Call counts and brood counts are frequently used to evaluate Ring-necked Pheasant (Phasianus colchicus) populations and to forecast harvest. Given the variability commonly observed in these counts, I evaluated their utility in performing these functions in the state of Washington. Pheasant harvest, call counts, and brood counts have all declined in Washington State since 1982. Power for detecting trends in call counts was higher than for brood counts, but substantial sampling was required to reliably detect even large changes in the short term (e.g., power = 0.9 for a 40% decline between 2 years with 12 routes). Brood counts predicted harvest with greater precision than did call counts, but predictions were meaningful only at the statewide scale (i.e., not for counties or major river basins). This was true for predicting total harvest and relative harvest (high, medium, or low).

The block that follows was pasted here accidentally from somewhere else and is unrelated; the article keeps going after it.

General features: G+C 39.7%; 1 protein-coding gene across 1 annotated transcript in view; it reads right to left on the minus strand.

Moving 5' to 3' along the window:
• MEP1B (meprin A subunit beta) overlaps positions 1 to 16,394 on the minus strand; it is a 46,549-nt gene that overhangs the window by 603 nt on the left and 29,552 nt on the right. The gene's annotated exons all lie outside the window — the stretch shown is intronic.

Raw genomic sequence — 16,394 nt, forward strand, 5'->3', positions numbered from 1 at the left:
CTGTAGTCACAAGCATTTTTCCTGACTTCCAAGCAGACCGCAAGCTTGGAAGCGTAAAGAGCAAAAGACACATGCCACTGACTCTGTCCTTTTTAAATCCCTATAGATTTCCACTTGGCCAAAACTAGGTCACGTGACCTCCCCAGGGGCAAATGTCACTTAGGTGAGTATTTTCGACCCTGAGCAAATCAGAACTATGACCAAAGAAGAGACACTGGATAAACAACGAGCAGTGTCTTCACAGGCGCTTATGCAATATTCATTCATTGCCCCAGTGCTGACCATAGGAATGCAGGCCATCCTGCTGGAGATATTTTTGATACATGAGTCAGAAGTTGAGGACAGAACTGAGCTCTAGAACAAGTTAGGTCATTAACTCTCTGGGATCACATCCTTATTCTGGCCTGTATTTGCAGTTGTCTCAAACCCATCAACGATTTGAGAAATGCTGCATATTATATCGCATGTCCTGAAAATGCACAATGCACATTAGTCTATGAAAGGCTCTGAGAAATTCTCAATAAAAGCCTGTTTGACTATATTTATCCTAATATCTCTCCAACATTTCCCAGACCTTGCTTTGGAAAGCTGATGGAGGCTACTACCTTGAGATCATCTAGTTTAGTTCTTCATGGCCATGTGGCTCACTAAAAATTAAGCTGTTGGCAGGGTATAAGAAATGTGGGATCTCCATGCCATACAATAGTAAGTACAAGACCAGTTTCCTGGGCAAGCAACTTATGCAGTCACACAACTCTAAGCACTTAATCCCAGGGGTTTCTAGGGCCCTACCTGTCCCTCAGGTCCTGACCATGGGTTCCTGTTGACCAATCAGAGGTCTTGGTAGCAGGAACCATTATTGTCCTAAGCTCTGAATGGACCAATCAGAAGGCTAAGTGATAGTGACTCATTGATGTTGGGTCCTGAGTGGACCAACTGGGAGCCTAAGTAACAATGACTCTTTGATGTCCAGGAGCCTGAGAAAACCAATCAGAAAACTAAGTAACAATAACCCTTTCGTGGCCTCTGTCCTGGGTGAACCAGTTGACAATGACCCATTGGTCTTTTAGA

Rice, Clifford G.
"Utility of pheasant call counts and brood counts for monitoring population density and predicting harvest,"
Western North American Naturalist: Vol. 63
, Article 4.
Available at: http://scholarsarchive.byu.edu/wnan/vol63/iss2/4